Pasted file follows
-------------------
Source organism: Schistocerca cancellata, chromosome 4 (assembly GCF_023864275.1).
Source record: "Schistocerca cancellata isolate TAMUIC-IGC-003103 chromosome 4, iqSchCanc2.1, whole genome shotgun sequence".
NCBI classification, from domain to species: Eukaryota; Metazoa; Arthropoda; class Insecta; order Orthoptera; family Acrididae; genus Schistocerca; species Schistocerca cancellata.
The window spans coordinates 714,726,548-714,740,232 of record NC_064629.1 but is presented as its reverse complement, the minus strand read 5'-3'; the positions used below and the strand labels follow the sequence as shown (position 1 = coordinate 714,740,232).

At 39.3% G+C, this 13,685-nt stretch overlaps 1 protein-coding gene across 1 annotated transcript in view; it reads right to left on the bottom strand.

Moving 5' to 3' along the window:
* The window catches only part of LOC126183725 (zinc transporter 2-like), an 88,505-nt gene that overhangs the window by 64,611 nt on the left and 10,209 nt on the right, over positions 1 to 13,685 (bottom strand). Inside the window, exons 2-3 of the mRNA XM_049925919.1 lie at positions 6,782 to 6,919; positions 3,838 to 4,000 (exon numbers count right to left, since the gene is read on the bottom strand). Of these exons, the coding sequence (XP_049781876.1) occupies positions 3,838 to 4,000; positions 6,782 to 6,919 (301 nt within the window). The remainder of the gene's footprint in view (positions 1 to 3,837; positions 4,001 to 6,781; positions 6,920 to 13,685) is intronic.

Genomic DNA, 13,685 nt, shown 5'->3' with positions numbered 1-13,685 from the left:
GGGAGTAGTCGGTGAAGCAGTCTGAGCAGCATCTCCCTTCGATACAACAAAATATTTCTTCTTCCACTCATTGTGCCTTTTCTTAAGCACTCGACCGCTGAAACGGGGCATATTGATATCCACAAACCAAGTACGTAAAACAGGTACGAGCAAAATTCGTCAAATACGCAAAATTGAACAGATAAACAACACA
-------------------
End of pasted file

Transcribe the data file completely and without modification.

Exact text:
Source organism: Schistocerca cancellata, chromosome 4 (assembly GCF_023864275.1).
Source record: "Schistocerca cancellata isolate TAMUIC-IGC-003103 chromosome 4, iqSchCanc2.1, whole genome shotgun sequence".
NCBI classification, from domain to species: Eukaryota; Metazoa; Arthropoda; class Insecta; order Orthoptera; family Acrididae; genus Schistocerca; species Schistocerca cancellata.
The window spans coordinates 714,726,548-714,740,232 of record NC_064629.1 but is presented as its reverse complement, the minus strand read 5'-3'; the positions used below and the strand labels follow the sequence as shown (position 1 = coordinate 714,740,232).

At 39.3% G+C, this 13,685-nt stretch overlaps 1 protein-coding gene across 1 annotated transcript in view; it reads right to left on the bottom strand.

Moving 5' to 3' along the window:
* The window catches only part of LOC126183725 (zinc transporter 2-like), an 88,505-nt gene that overhangs the window by 64,611 nt on the left and 10,209 nt on the right, over positions 1 to 13,685 (bottom strand). Inside the window, exons 2-3 of the mRNA XM_049925919.1 lie at positions 6,782 to 6,919; positions 3,838 to 4,000 (exon numbers count right to left, since the gene is read on the bottom strand). Of these exons, the coding sequence (XP_049781876.1) occupies positions 3,838 to 4,000; positions 6,782 to 6,919 (301 nt within the window). The remainder of the gene's footprint in view (positions 1 to 3,837; positions 4,001 to 6,781; positions 6,920 to 13,685) is intronic.

Genomic DNA, 13,685 nt, shown 5'->3' with positions numbered 1-13,685 from the left:
GGGAGTAGTCGGTGAAGCAGTCTGAGCAGCATCTCCCTTCGATACAACAAAATATTTCTTCTTCCACTCATTGTGCCTTTTCTTAAGCACTCGACCGCTGAAACGGGGCATATTGATATCCACAAACCAAGTACGTAAAACAGGTACGAGCAAAATTCGTCAAATACGCAAAATTGAACAGATAAACAACACA